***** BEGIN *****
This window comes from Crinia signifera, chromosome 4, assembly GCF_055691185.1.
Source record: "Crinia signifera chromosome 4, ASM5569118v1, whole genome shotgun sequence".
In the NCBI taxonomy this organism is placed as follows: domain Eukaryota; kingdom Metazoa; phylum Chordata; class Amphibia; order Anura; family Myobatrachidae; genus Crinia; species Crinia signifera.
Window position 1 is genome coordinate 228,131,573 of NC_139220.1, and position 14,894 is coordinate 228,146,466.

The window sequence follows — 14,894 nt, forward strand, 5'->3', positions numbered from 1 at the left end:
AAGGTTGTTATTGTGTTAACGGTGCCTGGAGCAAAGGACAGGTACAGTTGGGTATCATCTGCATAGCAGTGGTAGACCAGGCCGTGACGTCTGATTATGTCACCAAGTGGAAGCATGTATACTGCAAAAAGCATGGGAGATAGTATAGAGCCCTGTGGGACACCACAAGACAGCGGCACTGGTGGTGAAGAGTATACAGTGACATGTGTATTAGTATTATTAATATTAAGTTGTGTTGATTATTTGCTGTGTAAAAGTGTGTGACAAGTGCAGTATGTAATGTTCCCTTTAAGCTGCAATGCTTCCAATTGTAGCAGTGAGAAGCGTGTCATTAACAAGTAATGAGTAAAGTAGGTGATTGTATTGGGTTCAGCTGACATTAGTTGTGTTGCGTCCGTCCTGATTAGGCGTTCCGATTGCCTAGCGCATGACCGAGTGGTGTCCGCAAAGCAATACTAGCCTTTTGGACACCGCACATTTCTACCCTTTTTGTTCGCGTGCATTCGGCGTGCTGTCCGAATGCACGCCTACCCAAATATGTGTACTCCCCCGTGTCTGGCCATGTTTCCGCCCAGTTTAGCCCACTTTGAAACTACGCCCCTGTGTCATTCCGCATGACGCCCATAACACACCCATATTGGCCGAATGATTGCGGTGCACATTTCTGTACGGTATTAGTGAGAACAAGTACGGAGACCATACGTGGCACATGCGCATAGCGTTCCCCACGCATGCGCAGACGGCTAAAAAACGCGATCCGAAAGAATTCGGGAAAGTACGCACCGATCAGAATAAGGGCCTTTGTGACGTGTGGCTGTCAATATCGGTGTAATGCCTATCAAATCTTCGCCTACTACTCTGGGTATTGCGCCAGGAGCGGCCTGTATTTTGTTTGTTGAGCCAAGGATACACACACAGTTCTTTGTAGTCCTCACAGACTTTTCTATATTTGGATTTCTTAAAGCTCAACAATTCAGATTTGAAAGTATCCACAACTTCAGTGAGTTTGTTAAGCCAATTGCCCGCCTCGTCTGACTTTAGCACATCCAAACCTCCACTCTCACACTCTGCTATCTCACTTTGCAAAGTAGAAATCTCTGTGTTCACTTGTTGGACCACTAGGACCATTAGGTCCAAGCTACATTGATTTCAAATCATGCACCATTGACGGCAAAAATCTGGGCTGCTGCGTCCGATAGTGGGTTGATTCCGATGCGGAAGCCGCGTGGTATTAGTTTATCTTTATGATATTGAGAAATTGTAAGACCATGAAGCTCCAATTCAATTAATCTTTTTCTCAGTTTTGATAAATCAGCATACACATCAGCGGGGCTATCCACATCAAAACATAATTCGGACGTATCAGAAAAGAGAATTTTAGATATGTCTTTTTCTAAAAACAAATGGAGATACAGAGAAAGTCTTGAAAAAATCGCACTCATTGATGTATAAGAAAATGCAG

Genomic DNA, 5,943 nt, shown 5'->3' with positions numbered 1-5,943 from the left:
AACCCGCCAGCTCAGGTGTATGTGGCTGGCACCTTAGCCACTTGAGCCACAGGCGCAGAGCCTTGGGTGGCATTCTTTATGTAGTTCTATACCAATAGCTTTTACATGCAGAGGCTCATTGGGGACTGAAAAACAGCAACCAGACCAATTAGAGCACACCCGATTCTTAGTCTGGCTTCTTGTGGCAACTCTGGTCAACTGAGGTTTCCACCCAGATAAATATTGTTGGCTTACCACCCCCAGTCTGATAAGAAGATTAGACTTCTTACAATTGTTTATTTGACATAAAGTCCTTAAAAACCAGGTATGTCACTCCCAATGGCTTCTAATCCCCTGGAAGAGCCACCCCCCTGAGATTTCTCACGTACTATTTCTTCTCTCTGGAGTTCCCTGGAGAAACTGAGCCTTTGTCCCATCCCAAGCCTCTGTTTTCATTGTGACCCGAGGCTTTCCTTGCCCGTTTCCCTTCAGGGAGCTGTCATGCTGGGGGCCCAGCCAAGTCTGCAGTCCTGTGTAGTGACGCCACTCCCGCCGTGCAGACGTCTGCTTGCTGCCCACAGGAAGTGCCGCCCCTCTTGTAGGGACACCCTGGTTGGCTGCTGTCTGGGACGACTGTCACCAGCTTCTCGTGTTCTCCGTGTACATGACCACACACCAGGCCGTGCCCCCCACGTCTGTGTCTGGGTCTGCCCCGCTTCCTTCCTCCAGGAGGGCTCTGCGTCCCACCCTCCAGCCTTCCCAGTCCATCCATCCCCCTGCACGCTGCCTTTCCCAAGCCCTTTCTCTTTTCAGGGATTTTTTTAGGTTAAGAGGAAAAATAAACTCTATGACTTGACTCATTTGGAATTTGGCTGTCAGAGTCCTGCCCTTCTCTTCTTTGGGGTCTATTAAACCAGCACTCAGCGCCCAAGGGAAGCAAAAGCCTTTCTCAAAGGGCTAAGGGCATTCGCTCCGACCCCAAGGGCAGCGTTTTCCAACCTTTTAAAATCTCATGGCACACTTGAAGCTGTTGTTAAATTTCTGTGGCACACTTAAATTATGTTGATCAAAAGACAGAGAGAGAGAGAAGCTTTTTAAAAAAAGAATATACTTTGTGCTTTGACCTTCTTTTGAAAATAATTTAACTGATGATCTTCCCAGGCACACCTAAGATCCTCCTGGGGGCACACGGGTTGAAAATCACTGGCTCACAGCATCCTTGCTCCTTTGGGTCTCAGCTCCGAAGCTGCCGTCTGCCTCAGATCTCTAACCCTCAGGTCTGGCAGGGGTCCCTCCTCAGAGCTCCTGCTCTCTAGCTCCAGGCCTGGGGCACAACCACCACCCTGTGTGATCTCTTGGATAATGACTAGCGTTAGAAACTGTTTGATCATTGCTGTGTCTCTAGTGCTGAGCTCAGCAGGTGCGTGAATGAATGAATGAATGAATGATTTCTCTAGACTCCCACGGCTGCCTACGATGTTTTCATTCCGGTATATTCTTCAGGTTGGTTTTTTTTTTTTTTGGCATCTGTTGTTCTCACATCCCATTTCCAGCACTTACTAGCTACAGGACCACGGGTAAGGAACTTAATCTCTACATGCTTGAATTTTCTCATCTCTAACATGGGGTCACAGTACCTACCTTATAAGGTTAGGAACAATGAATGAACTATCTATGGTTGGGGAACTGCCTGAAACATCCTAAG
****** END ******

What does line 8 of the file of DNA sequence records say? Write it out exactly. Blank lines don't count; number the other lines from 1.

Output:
AACCCGCCAGCTCAGGTGTATGTGGCTGGCACCTTAGCCACTTGAGCCACAGGCGCAGAGCCTTGGGTGGCATTCTTTATGTAGTTCTATACCAATAGCTTTTACATGCAGAGGCTCATTGGGGACTGAAAAACAGCAACCAGACCAATTAGAGCACACCCGATTCTTAGTCTGGCTTCTTGTGGCAACTCTGGTCAACTGAGGTTTCCACCCAGATAAATATTGTTGGCTTACCACCCCCAGTCTGATAAGAAGATTAGACTTCTTACAATTGTTTATTTGACATAAAGTCCTTAAAAACCAGGTATGTCACTCCCAATGGCTTCTAATCCCCTGGAAGAGCCACCCCCCTGAGATTTCTCACGTACTATTTCTTCTCTCTGGAGTTCCCTGGAGAAACTGAGCCTTTGTCCCATCCCAAGCCTCTGTTTTCATTGTGACCCGAGGCTTTCCTTGCCCGTTTCCCTTCAGGGAGCTGTCATGCTGGGGGCCCAGCCAAGTCTGCAGTCCTGTGTAGTGACGCCACTCCCGCCGTGCAGACGTCTGCTTGCTGCCCACAGGAAGTGCCGCCCCTCTTGTAGGGACACCCTGGTTGGCTGCTGTCTGGGACGACTGTCACCAGCTTCTCGTGTTCTCCGTGTACATGACCACACACCAGGCCGTGCCCCCCACGTCTGTGTCTGGGTCTGCCCCGCTTCCTTCCTCCAGGAGGGCTCTGCGTCCCACCCTCCAGCCTTCCCAGTCCATCCATCCCCCTGCACGCTGCCTTTCCCAAGCCCTTTCTCTTTTCAGGGATTTTTTTAGGTTAAGAGGAAAAATAAACTCTATGACTTGACTCATTTGGAATTTGGCTGTCAGAGTCCTGCCCTTCTCTTCTTTGGGGTCTATTAAACCAGCACTCAGCGCCCAAGGGAAGCAAAAGCCTTTCTCAAAGGGCTAAGGGCATTCGCTCCGACCCCAAGGGCAGCGTTTTCCAACCTTTTAAAATCTCATGGCACACTTGAAGCTGTTGTTAAATTTCTGTGGCACACTTAAATTATGTTGATCAAAAGACAGAGAGAGAGAGAAGCTTTTTAAAAAAAGAATATACTTTGTGCTTTGACCTTCTTTTGAAAATAATTTAACTGATGATCTTCCCAGGCACACCTAAGATCCTCCTGGGGGCACACGGGTTGAAAATCACTGGCTCACAGCATCCTTGCTCCTTTGGGTCTCAGCTCCGAAGCTGCCGTCTGCCTCAGATCTCTAACCCTCAGGTCTGGCAGGGGTCCCTCCTCAGAGCTCCTGCTCTCTAGCTCCAGGCCTGGGGCACAACCACCACCCTGTGTGATCTCTTGGATAATGACTAGCGTTAGAAACTGTTTGATCATTGCTGTGTCTCTAGTGCTGAGCTCAGCAGGTGCGTGAATGAATGAATGAATGAATGATTTCTCTAGACTCCCACGGCTGCCTACGATGTTTTCATTCCGGTATATTCTTCAGGTTGGTTTTTTTTTTTTTTGGCATCTGTTGTTCTCACATCCCATTTCCAGCACTTACTAGCTACAGGACCACGGGTAAGGAACTTAATCTCTACATGCTTGAATTTTCTCATCTCTAACATGGGGTCACAGTACCTACCTTATAAGGTTAGGAACAATGAATGAACTATCTATGGTTGGGGAACTGCCTGAAACATCCTAAG